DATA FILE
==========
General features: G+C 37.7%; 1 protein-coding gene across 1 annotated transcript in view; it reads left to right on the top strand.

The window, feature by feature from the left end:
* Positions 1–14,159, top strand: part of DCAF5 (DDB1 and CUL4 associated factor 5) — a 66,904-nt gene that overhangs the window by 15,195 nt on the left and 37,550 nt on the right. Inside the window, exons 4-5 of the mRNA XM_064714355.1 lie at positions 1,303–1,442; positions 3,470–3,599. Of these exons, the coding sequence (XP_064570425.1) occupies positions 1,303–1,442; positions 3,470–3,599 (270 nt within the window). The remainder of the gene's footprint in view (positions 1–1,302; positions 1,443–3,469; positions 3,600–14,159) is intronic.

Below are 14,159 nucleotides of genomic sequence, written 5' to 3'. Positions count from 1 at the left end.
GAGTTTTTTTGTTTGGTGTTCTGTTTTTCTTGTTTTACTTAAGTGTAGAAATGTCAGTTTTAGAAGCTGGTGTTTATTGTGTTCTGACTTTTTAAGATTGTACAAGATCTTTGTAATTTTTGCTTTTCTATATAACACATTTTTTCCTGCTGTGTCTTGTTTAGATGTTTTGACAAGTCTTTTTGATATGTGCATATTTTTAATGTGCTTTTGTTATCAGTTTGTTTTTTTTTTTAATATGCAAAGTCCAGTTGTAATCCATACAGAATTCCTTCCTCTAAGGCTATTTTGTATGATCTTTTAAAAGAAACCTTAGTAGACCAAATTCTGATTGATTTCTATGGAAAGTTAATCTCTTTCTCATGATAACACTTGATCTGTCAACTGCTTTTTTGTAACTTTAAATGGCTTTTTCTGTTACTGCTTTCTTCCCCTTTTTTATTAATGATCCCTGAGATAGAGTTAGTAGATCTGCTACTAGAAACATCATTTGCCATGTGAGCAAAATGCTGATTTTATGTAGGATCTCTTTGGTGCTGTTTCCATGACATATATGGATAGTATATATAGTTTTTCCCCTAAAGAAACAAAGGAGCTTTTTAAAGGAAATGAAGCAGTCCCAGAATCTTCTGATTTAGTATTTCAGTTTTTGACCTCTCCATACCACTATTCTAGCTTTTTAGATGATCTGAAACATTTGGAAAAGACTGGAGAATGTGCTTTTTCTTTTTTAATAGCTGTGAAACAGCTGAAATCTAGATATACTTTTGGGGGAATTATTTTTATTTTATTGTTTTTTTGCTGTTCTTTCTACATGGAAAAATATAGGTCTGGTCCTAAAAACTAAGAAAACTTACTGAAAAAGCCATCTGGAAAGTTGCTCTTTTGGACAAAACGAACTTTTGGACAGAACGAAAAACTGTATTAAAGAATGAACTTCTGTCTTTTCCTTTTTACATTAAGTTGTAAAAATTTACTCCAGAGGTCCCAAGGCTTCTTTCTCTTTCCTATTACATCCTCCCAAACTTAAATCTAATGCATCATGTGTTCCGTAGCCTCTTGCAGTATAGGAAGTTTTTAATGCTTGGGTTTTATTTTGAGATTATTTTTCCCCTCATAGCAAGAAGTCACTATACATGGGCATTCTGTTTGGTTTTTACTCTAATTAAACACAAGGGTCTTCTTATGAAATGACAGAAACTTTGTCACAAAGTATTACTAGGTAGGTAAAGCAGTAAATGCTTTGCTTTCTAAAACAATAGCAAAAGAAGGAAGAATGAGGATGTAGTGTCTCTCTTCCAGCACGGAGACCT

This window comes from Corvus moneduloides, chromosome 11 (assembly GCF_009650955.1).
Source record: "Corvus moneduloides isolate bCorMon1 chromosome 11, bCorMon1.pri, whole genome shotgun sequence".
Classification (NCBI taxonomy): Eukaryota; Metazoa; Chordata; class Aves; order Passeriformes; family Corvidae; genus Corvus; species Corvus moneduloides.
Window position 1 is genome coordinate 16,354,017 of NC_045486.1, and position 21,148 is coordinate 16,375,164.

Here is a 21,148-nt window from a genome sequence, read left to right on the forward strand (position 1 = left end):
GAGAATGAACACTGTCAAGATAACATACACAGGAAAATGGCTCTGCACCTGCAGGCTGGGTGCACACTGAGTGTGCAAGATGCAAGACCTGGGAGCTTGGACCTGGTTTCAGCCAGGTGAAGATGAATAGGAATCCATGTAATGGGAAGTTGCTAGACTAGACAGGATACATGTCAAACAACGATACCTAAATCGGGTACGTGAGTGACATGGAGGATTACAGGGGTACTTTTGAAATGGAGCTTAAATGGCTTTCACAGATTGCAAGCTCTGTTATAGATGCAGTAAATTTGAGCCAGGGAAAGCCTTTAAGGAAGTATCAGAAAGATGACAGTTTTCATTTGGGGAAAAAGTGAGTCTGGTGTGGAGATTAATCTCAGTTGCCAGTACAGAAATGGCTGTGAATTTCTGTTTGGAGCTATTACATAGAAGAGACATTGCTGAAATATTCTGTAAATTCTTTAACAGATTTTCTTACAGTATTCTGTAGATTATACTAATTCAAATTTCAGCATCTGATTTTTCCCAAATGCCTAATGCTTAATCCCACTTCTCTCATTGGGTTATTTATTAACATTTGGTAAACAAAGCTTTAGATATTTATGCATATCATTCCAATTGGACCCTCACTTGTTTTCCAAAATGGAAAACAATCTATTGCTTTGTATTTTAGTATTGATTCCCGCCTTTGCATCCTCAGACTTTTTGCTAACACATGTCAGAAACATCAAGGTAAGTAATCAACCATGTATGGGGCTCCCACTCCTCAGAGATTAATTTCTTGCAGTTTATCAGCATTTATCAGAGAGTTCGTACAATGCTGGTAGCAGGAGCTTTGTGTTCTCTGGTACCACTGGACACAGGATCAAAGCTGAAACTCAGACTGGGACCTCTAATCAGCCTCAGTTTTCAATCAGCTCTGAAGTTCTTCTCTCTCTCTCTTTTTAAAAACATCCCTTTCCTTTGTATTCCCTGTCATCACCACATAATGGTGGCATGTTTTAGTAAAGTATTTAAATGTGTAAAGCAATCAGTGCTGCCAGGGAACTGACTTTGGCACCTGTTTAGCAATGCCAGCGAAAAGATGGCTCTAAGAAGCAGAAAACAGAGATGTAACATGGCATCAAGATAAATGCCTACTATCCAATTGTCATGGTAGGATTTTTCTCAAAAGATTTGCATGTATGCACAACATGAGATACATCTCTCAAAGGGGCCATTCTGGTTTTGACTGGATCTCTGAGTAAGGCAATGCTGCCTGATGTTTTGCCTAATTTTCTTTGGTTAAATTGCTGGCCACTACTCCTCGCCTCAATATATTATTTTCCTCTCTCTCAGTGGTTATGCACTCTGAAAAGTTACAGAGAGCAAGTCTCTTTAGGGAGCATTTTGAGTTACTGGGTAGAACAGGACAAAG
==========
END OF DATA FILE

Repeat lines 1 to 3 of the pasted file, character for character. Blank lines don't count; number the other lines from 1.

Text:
General features: G+C 37.7%; 1 protein-coding gene across 1 annotated transcript in view; it reads left to right on the top strand.

The window, feature by feature from the left end:
* Positions 1–14,159, top strand: part of DCAF5 (DDB1 and CUL4 associated factor 5) — a 66,904-nt gene that overhangs the window by 15,195 nt on the left and 37,550 nt on the right. Inside the window, exons 4-5 of the mRNA XM_064714355.1 lie at positions 1,303–1,442; positions 3,470–3,599. Of these exons, the coding sequence (XP_064570425.1) occupies positions 1,303–1,442; positions 3,470–3,599 (270 nt within the window). The remainder of the gene's footprint in view (positions 1–1,302; positions 1,443–3,469; positions 3,600–14,159) is intronic.